Crowd-fund Kangaroo Court: how are our favourite tech projects doing for cash?

Tracking the progress of the slinky Goblin VR, the ultra-loud Soundboks speaker and Stormtrooper's musical tool KordBot towards their funding targets

Every week, or at least most weeks, Crowd-fund Kangaroo Court surveys the week's hottest crowd-fund projects and decides whether to spare them a dime or send them on their way.

We're running our installment later today, having been doing so regular as clockwork, most weeks, on Monday or Friday or, in this week's case, Wednesday. Textbook.

But the question you no doubt want answered is this: how have our candidates thus far got on?

• Goblin VR gazed at

• Soundboks sized up

• KordBot considered

Well, we've got good news and bad news…


The loudest Bluetooth speaker in the world had already funded successfully while the ink on our review was still wet, and its Kickstarter programme is still going on now.

As of today (March 23), it's raised$629,779 from1,288backers, against a target of just $100,000. Despite that, you can still pick up a hefty $200 early bird discount before funding wraps on April 3, getting this deafening wireless sonic weapon for $499.

We celebrated by making this video, during which we conduct the world's least cool hip-hop gig, in a public square, annoying some pigeons.


This musical learning tool and MIDI sequencer is a much more complex device, but we're glad to say it's had similar success.

An impressive 736 backers ponied up a total of $178,655against a target of $55,000.

That, in fact, allowed Team KordBot to hit all its 'stretch goals', which means ahigher-spec 'Super KordBot' device, featuring a2.8-inch screen and more memory pads, is now also ready for construction.

Goblin VR

Alas, the news on Goblin VR is less good. It rapidly charged to a total of £10,413 - nearly a third of the way to its £37,500 goal - but they decided to terminate the Kickstarter campaign after less than a week.

As we understand it, that's in order to look again atareas such assupply chains and pricing, in order to compete in the increasingly packed mobile VR sphere. It's a cool product so hopefully we'll see it reincarnated later in 2016.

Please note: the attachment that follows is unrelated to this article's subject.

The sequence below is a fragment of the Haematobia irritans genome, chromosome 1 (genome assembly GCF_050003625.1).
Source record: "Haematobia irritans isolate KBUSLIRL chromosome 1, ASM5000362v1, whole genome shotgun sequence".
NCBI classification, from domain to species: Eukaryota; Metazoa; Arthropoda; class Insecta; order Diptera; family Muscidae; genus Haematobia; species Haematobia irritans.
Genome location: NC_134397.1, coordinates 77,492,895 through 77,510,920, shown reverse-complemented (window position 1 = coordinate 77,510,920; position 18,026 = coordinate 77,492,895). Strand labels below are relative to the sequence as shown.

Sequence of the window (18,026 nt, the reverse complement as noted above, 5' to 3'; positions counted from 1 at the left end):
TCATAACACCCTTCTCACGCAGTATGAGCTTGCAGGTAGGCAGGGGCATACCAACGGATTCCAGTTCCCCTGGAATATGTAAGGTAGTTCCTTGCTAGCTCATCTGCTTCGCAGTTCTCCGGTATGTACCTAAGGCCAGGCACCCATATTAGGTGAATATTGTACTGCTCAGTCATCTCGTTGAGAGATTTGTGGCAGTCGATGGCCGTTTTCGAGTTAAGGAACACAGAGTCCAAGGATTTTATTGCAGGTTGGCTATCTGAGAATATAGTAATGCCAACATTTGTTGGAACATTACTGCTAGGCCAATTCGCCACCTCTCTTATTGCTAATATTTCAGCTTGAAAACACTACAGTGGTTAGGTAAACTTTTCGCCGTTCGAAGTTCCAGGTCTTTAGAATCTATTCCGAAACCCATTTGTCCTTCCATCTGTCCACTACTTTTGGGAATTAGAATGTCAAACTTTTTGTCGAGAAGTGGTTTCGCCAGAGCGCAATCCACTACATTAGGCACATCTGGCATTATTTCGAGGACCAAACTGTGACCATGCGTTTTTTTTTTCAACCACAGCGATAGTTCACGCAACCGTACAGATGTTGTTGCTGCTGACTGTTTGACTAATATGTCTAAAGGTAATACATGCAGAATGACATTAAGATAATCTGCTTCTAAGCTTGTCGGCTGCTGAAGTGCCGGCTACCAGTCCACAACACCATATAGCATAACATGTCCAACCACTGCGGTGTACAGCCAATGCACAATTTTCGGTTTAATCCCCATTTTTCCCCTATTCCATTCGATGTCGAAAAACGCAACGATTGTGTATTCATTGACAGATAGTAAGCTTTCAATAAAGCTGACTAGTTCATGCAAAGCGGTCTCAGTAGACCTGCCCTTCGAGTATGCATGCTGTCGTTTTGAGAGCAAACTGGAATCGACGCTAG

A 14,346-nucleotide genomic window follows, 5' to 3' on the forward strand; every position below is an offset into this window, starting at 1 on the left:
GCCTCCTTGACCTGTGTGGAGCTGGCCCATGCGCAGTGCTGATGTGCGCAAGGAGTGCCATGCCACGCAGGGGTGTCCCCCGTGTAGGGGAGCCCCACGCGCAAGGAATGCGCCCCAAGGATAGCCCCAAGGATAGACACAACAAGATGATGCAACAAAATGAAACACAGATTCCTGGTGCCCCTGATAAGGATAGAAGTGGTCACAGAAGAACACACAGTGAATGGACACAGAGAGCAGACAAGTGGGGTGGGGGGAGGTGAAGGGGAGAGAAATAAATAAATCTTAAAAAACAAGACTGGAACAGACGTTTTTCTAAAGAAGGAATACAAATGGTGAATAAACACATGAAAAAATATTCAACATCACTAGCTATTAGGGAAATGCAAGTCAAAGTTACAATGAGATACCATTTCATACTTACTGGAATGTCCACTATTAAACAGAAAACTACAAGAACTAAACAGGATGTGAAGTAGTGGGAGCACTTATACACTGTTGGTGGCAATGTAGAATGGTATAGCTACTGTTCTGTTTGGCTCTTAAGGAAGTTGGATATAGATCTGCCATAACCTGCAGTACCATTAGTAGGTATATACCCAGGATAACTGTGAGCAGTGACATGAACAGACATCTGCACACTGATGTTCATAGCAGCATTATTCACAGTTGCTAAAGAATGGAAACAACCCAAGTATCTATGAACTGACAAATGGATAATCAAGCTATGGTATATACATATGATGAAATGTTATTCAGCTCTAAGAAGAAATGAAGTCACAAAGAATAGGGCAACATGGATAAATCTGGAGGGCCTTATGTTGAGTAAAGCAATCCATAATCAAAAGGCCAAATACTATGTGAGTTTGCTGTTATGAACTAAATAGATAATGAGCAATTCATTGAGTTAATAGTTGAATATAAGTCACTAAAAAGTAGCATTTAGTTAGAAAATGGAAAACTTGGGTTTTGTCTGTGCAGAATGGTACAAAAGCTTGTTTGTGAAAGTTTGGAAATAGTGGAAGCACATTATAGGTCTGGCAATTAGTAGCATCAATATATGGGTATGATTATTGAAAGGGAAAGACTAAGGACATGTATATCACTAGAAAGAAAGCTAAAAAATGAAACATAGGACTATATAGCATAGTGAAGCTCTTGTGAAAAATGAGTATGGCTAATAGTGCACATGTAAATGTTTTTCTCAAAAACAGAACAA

Duncan Bell

Duncan is the former lifestyle editor of T3 and has been writing about tech for almost 15 years. He has covered everything from smartphones to headphones, TV to AC and air fryers to the movies of James Bond and obscure anime. His current brief is everything to do with the home and kitchen, which is good because he is an excellent cook, if he says so himself. He also covers cycling and ebikes – like over-using italics, this is another passion of his. In his long and varied lifestyle-tech career he is one of the few people to have been a fitness editor despite being unfit and a cars editor for not one but two websites, despite being unable to drive. He also has about 400 vacuum cleaners, and is possibly the UK's leading expert on cordless vacuum cleaners, despite being decidedly messy. A cricket fan for over 30 years, he also recently become T3's cricket editor, writing about how to stream obscure T20 tournaments, and turning out some typically no-nonsense opinions on the world's top teams and players.

Before T3, Duncan was a music and film reviewer, worked for a magazine about gambling that employed a surprisingly large number of convicted criminals, and then a magazine called Bizarre that was essentially like a cross between Reddit and DeviantArt, before the invention of the internet. There was also a lengthy period where he essentially wrote all of T3 magazine every month for about 3 years. 

A broadcaster, raconteur and public speaker, Duncan used to be on telly loads, but an unfortunate incident put a stop to that, so he now largely contents himself with telling people, "I used to be on the TV, you know."